Evaluating the Benefits of Active Speed Limiters and Comparison to Other Safety Measures.



Evaluating the Benefits of Active Speed Limiters and Comparison to Other Safety Measures.

Authors

T Toledo, S Hakkert, Technion -Israel Institute of Technology, IL; G Albert, Holon Institute of Technology, IL

Description

This paper evaluates the impact of a wide installation of active speed limiters on traffic flow characteristics and on safety using a microscopic traffic simulation model, which captures the impact both on equipped and non-equipped vehicles.

Abstract

Speed limiters, which control the maximum speeds of equipped vehicles, have been proposed in recent years as efficient and powerful tools of speed management. Active speed limiters directly control speed by applying counter force on the gas pedal or through the engine fuel injection system. Several European countries currently consider new legislation that would mandate installation of active speed limiters in various types of vehicles, especially commercial ones. For example, in the UK, all vehicles with more than eight passenger seats and goods vehicles with design weights over 3.5 Tons will be required to be equipped with speed limiter by 2008. With the current costs of the various technologies and related infrastructure, a wide installation of speed limiters is likely to be feasible if it is based on simpler pre-set systems rather than intelligent speed adaptation (ISA).

Several studies evaluated the impact of active speed limiters on driving behavior using field experiments and driving simulators. These studies found that speed limiters are effective in controlling travel speeds and that they can also reduce the variability of speed. However, these studies were conducted with relatively small samples that could not capture the network-wide impact of speed limiters. A wide installation of speed limiters would affect not only the equipped vehicles, but also the behavior of other vehicles. A network-wide evaluation of speed limiters would require large-scale field tests, which may be prohibitively expensive.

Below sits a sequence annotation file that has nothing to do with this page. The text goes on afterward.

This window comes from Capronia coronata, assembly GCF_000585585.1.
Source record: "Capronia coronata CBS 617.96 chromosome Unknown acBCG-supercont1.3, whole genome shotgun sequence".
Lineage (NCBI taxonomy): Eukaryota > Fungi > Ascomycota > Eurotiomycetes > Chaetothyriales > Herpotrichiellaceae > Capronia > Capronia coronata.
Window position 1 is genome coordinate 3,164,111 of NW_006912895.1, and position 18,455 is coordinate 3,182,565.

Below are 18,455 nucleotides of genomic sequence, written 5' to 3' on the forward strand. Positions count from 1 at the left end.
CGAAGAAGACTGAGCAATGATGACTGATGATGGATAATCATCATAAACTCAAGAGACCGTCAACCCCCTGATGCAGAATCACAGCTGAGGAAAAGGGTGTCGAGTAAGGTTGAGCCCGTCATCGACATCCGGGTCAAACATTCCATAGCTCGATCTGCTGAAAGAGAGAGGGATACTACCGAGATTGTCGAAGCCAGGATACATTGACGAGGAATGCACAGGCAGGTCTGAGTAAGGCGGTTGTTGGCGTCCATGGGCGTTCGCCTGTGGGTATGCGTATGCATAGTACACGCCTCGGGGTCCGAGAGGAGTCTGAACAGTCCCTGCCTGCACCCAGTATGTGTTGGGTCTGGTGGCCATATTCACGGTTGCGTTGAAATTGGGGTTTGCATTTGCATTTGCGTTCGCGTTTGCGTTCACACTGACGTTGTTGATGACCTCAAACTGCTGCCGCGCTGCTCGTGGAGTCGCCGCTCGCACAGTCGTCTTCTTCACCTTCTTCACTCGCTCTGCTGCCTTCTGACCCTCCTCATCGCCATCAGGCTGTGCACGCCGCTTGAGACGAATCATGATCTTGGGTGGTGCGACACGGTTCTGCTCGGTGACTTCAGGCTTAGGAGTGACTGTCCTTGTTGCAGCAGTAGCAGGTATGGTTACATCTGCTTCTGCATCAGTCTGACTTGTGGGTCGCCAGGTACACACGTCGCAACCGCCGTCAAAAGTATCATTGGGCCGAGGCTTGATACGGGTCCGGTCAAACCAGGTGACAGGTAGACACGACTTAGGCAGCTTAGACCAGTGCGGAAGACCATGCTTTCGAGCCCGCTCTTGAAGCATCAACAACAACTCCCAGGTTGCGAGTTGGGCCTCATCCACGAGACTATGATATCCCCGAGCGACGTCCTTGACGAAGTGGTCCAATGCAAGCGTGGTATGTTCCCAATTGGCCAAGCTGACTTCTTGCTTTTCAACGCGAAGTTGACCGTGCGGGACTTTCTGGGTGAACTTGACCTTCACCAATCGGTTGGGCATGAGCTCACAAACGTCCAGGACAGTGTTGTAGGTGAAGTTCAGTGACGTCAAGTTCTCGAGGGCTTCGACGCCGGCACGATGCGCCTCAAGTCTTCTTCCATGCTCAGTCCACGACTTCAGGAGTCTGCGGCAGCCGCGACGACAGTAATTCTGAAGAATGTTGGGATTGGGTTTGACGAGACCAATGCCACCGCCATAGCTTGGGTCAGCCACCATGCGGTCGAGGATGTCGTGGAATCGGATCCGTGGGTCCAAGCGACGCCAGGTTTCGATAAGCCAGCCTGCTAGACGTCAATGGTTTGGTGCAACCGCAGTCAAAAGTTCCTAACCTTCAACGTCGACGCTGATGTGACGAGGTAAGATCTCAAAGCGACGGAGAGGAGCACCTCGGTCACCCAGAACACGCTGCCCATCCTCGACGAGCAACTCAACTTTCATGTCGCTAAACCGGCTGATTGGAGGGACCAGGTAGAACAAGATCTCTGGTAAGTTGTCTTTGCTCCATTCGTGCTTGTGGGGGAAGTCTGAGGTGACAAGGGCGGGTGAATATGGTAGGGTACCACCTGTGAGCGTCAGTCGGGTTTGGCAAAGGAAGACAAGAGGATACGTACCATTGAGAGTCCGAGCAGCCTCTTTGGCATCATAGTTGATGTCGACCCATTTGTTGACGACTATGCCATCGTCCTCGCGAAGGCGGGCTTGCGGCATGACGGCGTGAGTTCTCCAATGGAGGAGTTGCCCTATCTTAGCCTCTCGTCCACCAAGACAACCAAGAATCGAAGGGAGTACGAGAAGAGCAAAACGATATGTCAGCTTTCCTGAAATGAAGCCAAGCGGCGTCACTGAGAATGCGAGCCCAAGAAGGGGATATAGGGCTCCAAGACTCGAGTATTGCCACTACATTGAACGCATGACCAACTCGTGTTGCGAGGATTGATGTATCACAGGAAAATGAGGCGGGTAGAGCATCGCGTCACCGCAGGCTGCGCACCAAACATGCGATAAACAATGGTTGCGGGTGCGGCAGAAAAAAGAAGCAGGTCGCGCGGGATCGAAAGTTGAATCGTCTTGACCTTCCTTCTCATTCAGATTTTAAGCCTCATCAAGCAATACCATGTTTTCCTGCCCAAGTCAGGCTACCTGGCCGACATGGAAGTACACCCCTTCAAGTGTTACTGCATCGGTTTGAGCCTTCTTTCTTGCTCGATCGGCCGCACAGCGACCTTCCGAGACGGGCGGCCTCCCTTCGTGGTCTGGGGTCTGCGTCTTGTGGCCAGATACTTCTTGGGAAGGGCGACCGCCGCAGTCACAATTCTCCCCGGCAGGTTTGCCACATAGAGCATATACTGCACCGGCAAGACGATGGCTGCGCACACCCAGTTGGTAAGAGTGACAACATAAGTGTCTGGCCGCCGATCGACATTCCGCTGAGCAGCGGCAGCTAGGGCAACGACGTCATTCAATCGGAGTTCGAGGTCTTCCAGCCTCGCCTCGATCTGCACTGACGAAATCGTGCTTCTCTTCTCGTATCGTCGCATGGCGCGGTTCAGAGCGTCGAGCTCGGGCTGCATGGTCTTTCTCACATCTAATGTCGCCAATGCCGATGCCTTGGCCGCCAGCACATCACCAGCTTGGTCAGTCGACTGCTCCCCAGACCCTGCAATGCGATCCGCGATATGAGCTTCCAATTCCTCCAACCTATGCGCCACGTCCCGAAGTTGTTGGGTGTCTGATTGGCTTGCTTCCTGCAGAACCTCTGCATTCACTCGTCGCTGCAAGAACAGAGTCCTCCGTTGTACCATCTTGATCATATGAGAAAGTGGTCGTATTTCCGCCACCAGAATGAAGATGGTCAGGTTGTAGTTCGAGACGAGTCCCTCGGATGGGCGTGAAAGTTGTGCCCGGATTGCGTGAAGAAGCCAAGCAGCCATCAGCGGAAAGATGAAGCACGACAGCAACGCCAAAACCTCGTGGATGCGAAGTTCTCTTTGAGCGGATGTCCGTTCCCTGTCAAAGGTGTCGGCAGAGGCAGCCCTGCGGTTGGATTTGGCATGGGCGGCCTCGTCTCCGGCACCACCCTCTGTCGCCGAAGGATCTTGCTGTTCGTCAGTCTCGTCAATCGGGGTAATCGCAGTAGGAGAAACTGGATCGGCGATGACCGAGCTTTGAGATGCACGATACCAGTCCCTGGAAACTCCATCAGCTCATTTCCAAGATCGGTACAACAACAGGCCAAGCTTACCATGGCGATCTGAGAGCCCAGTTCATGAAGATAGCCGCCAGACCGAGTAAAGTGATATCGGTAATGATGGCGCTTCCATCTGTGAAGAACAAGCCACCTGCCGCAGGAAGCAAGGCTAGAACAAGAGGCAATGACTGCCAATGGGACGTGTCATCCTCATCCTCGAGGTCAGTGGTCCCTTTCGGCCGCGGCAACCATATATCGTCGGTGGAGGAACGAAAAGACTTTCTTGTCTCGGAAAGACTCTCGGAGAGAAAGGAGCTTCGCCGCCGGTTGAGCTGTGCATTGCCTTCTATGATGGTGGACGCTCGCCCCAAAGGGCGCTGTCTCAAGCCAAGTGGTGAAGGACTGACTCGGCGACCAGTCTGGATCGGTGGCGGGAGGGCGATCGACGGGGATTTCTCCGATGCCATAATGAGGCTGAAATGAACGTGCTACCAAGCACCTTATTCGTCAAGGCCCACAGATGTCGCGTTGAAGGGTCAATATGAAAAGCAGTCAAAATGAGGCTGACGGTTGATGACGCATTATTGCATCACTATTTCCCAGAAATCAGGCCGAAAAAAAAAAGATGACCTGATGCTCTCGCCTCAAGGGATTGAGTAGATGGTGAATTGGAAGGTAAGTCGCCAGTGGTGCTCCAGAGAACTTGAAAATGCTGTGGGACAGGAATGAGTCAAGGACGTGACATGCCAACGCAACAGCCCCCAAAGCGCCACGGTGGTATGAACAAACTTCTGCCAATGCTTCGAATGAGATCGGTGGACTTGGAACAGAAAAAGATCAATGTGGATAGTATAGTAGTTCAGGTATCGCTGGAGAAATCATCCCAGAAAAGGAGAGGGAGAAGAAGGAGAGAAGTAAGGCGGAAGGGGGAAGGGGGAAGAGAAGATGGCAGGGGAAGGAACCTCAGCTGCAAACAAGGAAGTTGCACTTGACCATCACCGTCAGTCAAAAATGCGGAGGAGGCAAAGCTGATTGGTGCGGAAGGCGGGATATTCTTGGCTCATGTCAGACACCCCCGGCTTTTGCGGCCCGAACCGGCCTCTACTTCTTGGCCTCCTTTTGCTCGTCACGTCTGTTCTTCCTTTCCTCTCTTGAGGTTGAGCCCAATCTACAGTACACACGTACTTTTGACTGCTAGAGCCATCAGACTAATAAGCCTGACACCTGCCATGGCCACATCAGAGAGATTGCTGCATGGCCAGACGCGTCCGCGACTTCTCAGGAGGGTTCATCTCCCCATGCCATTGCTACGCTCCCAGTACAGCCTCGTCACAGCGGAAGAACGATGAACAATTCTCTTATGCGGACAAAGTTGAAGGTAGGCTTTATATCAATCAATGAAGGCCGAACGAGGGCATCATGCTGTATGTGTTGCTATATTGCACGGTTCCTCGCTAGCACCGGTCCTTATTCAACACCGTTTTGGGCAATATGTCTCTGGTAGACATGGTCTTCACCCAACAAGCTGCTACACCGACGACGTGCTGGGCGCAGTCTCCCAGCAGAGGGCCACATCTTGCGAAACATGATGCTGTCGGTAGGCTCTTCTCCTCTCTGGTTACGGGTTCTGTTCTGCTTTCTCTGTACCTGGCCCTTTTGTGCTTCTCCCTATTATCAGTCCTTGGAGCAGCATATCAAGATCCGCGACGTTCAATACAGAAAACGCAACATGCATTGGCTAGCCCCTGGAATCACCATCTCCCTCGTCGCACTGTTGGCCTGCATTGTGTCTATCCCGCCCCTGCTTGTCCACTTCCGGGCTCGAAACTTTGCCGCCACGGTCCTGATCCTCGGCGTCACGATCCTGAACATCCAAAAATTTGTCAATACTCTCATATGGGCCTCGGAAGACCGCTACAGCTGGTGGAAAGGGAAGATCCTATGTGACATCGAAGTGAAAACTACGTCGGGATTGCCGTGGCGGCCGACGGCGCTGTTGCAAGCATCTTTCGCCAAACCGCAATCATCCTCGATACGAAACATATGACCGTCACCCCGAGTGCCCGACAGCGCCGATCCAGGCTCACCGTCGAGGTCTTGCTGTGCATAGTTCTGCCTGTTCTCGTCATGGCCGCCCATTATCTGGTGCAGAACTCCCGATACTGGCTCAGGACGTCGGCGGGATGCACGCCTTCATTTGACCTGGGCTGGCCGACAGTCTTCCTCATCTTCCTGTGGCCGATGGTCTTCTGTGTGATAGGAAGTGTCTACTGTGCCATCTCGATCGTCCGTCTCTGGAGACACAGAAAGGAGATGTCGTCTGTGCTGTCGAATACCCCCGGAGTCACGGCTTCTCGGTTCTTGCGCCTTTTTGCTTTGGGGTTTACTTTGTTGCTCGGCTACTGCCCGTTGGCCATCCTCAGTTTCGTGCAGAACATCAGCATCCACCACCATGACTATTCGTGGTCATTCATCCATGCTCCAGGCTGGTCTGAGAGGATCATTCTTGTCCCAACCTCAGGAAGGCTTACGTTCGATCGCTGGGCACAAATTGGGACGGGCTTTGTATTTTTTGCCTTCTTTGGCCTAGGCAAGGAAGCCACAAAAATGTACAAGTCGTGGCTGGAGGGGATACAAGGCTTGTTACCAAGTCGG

This paper describes the use of a microscopic traffic simulation model to evaluate the impact of a wide installation of active speed limiters on traffic flow characteristics and on safety. The traffic simulator models the acceleration and lane changing behavior of individual vehicles in detail, and so captures not only the impact of speed limiters on equipped vehicles but also the interaction between equipped and non-equipped vehicles and the resulting impact on non-equipped vehicles. In the experiment, we evaluate the impact of various factors that include the limiter set speed, the mean desired speed, congestion level. The impacts are quantified in terms of the average and distribution of speeds, the numbers of lane changes performed and the predicted impact on the rates of injury and fatal accidents. We also evaluate the impact of the speed limiters penetration rates on these statistics.

The simulation results show that speed limiters have significant effects on the speeds driven, the variability of speeds and frequency of lane changing, but not on traffic flows. Active speed limiters can reduce traffic speeds by as much as 10%. This result is comparable with field and driving simulator evaluations. The variability of traffic speeds may also significantly be reduced when speed limiters are used, especially for the higher desired speeds and congestion levels. Consequently, a significant desired reduction in the accident rate might be reached. Speed limiters also have an impact on the number of lane changes drivers undertake. Generally, the impact of speed limiters is more pronounced when their settings are more restrictive compared to uncontrolled traffic speeds in the section. They are also generally most effective in the middle range of congestion levels, where they have a moderating effect not only on equipped vehicles but also on non-equipped ones.

Publisher

Association for European Transport